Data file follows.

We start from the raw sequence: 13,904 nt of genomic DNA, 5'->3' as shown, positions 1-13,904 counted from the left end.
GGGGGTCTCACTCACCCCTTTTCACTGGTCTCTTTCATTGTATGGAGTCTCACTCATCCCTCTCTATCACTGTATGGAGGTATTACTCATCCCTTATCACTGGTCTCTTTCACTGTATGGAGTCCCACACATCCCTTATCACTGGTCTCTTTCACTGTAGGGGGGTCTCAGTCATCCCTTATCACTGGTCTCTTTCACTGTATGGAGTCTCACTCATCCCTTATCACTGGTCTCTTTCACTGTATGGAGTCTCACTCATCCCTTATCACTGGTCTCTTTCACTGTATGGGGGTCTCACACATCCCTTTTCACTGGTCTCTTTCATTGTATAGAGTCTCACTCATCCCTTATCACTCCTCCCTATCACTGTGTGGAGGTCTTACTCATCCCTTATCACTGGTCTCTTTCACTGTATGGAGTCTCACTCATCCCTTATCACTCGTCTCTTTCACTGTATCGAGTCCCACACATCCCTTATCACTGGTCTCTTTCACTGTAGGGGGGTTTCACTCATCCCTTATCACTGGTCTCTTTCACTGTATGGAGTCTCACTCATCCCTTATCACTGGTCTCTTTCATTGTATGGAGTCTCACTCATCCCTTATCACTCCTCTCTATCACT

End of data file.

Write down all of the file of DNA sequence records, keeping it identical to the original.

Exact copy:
We start from the raw sequence: 13,904 nt of genomic DNA, 5'->3' as shown, positions 1-13,904 counted from the left end.
GGGGGTCTCACTCACCCCTTTTCACTGGTCTCTTTCATTGTATGGAGTCTCACTCATCCCTCTCTATCACTGTATGGAGGTATTACTCATCCCTTATCACTGGTCTCTTTCACTGTATGGAGTCCCACACATCCCTTATCACTGGTCTCTTTCACTGTAGGGGGGTCTCAGTCATCCCTTATCACTGGTCTCTTTCACTGTATGGAGTCTCACTCATCCCTTATCACTGGTCTCTTTCACTGTATGGAGTCTCACTCATCCCTTATCACTGGTCTCTTTCACTGTATGGGGGTCTCACACATCCCTTTTCACTGGTCTCTTTCATTGTATAGAGTCTCACTCATCCCTTATCACTCCTCCCTATCACTGTGTGGAGGTCTTACTCATCCCTTATCACTGGTCTCTTTCACTGTATGGAGTCTCACTCATCCCTTATCACTCGTCTCTTTCACTGTATCGAGTCCCACACATCCCTTATCACTGGTCTCTTTCACTGTAGGGGGGTTTCACTCATCCCTTATCACTGGTCTCTTTCACTGTATGGAGTCTCACTCATCCCTTATCACTGGTCTCTTTCATTGTATGGAGTCTCACTCATCCCTTATCACTCCTCTCTATCACT